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We are delighted to announce the appointment of Sarah Seleznyov as Director of Southwark Teaching School Alliance. Here, in her own words, she shares a bit about herself and why she’s excited be joining us on 1 March:

“I began my career around 25 years ago, in a London classroom very much like the ones in Southwark. It was a challenge meeting the needs of a diverse range of children, with different home languages, different family contexts, and many living in very challenging circumstances. I loved it, and I stayed, and I haven’t left London schools since.

“I am passionate about the right of every pupil to enjoy their education and to be successful. I believe that with the right support, every pupil can grow into an adult who is able to make informed choices about the kind of life they want to have. I have pursued this aim throughout my teaching career, a career which has led me from the classroom, to school leadership, to school improvement work, to working for a national literacy charity, to a mathematics research project with King’s College University, and finally to my role at UCL Institute of Education. Throughout this journey, I have met many practitioners and leaders who are as passionate as I am about this goal, including those I have met as part of my recent work with Southwark schools.

“For this reason, I am excited to be taking up the post of Director of the Southwark Teaching School Alliance. This is an opportunity for me to spend more time in some excellent schools working in challenging circumstances, more time in the classroom with highly skilled and committed practitioners, and more time with pupils who are going places and have so much to offer to future society.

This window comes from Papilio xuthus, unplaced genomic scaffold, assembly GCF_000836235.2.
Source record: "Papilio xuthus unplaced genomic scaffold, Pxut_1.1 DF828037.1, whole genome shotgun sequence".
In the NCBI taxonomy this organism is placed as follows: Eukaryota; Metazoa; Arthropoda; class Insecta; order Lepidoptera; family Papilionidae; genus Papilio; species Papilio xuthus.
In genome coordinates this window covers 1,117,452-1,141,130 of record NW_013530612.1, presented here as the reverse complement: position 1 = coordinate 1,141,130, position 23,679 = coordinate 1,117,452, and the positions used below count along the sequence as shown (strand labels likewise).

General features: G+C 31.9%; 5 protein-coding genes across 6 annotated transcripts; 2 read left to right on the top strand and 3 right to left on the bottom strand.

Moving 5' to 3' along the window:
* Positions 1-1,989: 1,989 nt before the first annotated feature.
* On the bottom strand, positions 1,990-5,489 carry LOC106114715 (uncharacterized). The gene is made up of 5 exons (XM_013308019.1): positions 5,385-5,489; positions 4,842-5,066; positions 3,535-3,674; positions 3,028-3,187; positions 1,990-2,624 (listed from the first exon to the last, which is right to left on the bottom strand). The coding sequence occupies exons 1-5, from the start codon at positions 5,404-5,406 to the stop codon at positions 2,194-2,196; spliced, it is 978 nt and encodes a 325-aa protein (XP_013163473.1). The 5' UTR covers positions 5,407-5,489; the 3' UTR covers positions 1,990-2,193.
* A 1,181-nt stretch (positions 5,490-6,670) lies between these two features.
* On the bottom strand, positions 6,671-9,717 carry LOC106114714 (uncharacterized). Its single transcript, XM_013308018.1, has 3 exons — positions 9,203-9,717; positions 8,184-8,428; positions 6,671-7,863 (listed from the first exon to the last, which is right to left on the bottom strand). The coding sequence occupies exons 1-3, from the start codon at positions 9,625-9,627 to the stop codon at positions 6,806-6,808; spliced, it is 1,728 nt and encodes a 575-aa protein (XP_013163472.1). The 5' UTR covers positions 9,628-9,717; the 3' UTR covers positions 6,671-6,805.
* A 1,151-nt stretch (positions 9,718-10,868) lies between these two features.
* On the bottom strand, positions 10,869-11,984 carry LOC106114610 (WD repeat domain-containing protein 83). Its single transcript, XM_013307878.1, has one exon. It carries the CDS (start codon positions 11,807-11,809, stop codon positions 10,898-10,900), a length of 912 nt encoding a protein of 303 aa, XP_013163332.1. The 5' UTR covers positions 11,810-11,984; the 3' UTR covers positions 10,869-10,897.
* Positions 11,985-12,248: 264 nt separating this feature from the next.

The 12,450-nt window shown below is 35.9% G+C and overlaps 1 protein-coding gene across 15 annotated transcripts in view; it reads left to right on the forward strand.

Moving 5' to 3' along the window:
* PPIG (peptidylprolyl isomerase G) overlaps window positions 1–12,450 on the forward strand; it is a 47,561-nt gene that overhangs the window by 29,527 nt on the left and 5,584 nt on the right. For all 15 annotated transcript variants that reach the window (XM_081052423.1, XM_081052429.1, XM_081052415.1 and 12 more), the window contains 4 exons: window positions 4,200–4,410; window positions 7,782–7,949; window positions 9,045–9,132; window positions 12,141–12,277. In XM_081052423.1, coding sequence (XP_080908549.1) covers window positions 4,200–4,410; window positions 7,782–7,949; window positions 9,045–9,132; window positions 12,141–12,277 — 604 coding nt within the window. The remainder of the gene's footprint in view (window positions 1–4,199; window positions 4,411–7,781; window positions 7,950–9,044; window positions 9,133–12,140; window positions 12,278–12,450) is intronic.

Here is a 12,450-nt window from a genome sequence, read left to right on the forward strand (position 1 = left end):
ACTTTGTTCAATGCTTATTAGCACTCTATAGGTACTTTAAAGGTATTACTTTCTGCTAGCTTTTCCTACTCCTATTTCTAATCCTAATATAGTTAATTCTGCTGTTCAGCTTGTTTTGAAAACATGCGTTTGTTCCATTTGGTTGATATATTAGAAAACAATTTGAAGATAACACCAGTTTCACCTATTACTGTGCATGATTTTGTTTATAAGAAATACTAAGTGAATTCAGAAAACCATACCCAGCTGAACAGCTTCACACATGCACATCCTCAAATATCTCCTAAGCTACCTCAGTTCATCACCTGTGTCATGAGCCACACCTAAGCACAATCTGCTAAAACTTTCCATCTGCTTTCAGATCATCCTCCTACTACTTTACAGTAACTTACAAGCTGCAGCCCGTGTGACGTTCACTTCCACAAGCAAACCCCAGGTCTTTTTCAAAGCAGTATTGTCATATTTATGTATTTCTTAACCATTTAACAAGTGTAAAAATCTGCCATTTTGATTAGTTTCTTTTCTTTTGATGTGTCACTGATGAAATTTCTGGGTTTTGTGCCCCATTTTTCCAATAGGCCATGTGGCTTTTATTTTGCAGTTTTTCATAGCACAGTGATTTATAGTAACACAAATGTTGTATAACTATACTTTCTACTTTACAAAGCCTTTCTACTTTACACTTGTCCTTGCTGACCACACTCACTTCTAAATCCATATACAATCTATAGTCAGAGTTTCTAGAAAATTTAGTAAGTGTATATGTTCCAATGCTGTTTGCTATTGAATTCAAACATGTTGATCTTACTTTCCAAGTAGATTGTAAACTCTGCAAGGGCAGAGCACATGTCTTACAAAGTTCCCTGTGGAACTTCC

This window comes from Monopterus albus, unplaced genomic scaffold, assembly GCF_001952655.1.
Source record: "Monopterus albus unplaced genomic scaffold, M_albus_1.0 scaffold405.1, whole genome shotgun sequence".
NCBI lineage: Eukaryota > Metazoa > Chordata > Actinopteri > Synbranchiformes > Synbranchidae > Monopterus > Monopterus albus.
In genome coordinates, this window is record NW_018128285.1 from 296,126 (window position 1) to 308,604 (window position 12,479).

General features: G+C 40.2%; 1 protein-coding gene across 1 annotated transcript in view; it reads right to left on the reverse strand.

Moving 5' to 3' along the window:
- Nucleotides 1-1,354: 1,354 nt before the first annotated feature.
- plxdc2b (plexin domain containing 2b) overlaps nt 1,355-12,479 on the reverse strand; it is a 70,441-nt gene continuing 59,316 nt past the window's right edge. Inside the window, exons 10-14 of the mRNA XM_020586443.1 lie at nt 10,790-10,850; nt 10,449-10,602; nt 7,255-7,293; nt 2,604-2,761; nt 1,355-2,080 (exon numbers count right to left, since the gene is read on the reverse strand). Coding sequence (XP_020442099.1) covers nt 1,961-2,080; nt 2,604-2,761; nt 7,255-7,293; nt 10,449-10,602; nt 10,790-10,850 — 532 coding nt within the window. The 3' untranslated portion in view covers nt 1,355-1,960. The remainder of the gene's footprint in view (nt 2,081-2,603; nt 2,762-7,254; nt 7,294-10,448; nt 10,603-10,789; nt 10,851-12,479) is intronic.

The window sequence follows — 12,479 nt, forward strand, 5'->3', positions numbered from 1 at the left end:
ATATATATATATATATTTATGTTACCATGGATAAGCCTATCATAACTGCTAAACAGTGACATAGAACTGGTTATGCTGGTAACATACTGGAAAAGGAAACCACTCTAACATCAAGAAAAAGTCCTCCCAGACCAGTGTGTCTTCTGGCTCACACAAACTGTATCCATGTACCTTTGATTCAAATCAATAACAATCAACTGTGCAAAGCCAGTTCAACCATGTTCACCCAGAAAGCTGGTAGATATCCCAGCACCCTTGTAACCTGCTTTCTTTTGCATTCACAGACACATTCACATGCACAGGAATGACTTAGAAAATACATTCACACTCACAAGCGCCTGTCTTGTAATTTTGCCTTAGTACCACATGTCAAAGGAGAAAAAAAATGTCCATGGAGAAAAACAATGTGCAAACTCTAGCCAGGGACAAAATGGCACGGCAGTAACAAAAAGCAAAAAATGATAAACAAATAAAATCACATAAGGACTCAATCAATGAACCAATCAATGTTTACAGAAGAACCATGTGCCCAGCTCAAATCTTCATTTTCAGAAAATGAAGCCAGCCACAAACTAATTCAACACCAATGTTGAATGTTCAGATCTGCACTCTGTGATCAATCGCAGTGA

“Schools are increasingly under pressure to do more with less, and quicker. For me, key to working within this ever-changing, challenging context and to making a real difference to the lives of London pupils is collaboration: working towards a shared vision of how learning could be and should be. In such an environment, schools need to hold on to what they believe, making use of evidence about what works to generate home grown solutions to their own unique problems of practice. I believe this intention should act as a road map for the future work of the alliance.

“I am keen for the alliance to continue to grow and reach out to new partners, the early years, primary, secondary and special schools within Southwark, and schools and alliances beyond Southwark. I want to support practitioners within the alliance schools to continue to develop their skills as leaders of learning, both within their own schools and across schools. I want our pupils, and pupils beyond our schools to benefit directly from the professional development we offer, and to go beyond what they thought was possible.

“I look forward to meeting you all and listening to your goals and dreams for the alliance as it moves into its next phase.”